Ukrainian officials on Sunday rejected Moscow’s claim that a large number of Kiev soldiers were killed in a Russian attack in Kramatorsk, eastern Ukraine, last week.
“This is nonsense,” Serhii Cherevatyi, a spokesman for the Eastern Group of the Ukrainian Armed Forces, told CNN in response to the Russian claim.
A CNN team on the scene has seen no indication of mass casualties in the area. There is no unusual activity in and around Kramatorsk, including near the city’s morgue, the team reported.
A Reuters reporter in Kramtorsk also reported no signs of a significant Russian attack on two student flats that Russia said housed hundreds of Ukrainian soldiers.
“There were no obvious signs of soldiers living there and there were no signs of bodies or traces of blood,” the Reuters report said.
The mayor of Kramatorsk said there had been no casualties, according to Reuters.
Earlier, Russia claimed more than 600 Ukrainian soldiers were killed in a Russian attack in Kramatorsk carried out in “retaliation” for the Ukrainian attack on Russian-occupied Makiivka last week, according to a statement from the Russian defense ministry.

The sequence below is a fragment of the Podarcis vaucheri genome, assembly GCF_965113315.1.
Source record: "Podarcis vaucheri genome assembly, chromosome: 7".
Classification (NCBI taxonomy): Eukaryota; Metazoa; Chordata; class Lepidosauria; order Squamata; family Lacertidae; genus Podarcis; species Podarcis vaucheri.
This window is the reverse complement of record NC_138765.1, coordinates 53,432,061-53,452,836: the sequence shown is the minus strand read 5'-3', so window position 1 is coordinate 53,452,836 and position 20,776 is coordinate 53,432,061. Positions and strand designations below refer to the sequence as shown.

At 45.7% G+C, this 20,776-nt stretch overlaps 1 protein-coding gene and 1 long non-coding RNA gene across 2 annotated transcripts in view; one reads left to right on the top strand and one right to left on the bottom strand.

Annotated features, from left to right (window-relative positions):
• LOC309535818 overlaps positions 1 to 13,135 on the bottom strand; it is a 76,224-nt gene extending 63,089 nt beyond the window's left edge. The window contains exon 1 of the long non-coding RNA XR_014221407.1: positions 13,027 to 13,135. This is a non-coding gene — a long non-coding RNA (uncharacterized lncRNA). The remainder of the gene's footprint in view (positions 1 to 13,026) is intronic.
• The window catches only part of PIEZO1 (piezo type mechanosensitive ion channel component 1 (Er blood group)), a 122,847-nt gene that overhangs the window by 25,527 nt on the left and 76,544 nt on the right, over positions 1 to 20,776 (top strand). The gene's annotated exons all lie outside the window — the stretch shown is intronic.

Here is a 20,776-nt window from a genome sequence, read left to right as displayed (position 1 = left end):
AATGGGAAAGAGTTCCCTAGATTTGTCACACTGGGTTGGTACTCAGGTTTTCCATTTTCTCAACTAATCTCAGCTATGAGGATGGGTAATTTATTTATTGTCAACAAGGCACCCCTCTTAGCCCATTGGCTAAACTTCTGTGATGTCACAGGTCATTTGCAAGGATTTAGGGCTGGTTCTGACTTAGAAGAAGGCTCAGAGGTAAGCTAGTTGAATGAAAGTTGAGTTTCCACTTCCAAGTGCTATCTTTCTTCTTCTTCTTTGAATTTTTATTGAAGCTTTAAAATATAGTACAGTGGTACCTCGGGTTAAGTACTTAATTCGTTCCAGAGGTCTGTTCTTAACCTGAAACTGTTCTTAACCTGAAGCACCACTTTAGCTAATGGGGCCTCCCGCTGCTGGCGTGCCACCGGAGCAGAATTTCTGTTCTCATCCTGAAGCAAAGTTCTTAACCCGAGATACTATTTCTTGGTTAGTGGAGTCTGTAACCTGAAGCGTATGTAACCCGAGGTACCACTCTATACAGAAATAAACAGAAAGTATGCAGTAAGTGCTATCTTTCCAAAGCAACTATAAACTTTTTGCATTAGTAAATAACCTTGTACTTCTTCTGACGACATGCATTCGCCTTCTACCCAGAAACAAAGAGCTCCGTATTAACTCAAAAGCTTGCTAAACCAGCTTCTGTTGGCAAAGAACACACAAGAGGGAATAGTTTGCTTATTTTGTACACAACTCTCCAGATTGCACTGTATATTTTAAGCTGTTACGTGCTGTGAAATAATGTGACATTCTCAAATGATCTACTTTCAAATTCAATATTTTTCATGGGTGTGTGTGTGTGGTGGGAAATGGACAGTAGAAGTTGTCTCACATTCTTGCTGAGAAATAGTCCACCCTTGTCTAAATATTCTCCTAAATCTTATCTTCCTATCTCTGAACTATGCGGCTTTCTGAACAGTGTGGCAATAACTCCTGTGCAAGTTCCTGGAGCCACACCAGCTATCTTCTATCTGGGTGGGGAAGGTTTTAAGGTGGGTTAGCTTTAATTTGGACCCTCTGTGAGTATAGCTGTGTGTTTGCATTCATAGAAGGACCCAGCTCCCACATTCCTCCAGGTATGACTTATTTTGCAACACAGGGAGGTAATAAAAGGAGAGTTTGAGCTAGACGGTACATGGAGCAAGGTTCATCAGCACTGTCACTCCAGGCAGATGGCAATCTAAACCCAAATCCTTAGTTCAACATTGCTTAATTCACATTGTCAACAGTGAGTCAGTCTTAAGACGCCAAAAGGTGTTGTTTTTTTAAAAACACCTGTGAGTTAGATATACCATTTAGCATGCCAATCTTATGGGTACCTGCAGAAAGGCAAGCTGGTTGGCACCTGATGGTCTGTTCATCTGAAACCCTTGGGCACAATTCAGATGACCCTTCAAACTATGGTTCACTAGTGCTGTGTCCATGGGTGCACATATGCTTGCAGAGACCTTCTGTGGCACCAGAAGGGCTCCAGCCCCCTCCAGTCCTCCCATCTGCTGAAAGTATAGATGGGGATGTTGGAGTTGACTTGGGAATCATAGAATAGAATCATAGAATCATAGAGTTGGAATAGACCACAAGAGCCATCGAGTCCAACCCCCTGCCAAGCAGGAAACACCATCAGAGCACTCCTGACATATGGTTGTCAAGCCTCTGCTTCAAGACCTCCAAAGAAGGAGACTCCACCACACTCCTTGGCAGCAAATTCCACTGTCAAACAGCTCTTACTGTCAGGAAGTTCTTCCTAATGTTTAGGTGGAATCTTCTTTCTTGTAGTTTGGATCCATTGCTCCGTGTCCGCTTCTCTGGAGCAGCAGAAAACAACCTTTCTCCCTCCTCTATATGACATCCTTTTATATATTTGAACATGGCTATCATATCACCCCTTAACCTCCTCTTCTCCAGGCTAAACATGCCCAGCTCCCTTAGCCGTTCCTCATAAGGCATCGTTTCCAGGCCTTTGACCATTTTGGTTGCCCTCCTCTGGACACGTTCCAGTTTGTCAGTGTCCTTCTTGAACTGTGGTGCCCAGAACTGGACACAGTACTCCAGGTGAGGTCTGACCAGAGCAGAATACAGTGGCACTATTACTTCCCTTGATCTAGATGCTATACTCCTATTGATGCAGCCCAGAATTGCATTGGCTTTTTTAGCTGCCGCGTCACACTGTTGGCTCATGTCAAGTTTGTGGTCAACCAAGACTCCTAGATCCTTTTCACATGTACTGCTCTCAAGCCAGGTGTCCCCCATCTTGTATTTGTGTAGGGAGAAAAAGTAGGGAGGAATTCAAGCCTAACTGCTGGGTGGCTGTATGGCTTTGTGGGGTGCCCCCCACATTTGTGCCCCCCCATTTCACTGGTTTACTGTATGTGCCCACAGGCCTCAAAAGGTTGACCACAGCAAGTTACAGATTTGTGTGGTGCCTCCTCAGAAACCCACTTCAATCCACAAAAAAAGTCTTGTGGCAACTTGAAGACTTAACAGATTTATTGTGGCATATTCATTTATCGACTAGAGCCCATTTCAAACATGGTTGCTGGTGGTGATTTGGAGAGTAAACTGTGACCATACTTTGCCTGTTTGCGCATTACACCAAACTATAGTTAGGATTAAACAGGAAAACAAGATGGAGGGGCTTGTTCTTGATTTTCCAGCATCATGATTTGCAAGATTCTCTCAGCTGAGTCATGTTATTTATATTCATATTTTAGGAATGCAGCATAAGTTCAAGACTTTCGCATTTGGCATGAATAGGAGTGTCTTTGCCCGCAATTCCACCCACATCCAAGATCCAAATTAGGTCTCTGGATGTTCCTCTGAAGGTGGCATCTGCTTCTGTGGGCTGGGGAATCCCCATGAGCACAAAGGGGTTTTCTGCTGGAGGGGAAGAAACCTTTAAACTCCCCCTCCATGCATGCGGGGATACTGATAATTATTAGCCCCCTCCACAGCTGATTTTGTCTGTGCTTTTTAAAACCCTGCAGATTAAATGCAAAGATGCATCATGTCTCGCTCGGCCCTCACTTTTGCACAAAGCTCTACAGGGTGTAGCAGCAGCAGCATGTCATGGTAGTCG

The Makiivka strike took place just after midnight on New Year’s Day and targeted a vocational school of Russian conscripts in Makiivka, Donetsk region, according to both Ukrainian and pro-Russian accounts.
Video shows moment of explosion at Russian ammunition depot in Luhansk
At least 89 Russian soldiers were killed – a rare Russian admission of a high death toll. The Ukrainian army reported even higher figures, initially claiming that about 400 Russian soldiers had been killed. CNN cannot independently verify the reported death toll from either side. In both cases, the attack marked one of the deadliest episodes of the conflict for Moscow’s troops.
In the aftermath of the strike, a rare public blame game erupted between the Russian government and some pro-Kremlin leaders and military pundits after Moscow appeared to blame cellphone use by its own soldiers.
Russia’s Defense Ministry said “the main cause” of the Makiivka attack was the widespread use of mobile phones by Russian soldiers, “in violation of the ban”, which allowed Ukraine to “track the coordinates of the soldiers’ locations and determine”.
But that account was angrily rejected by an influential military blogger and implicitly contradicted by the leader of the self-proclaimed Donetsk People’s Republic (DPR) in eastern Ukraine, pointing to disagreements in the Russian command over Moscow’s response to the attack.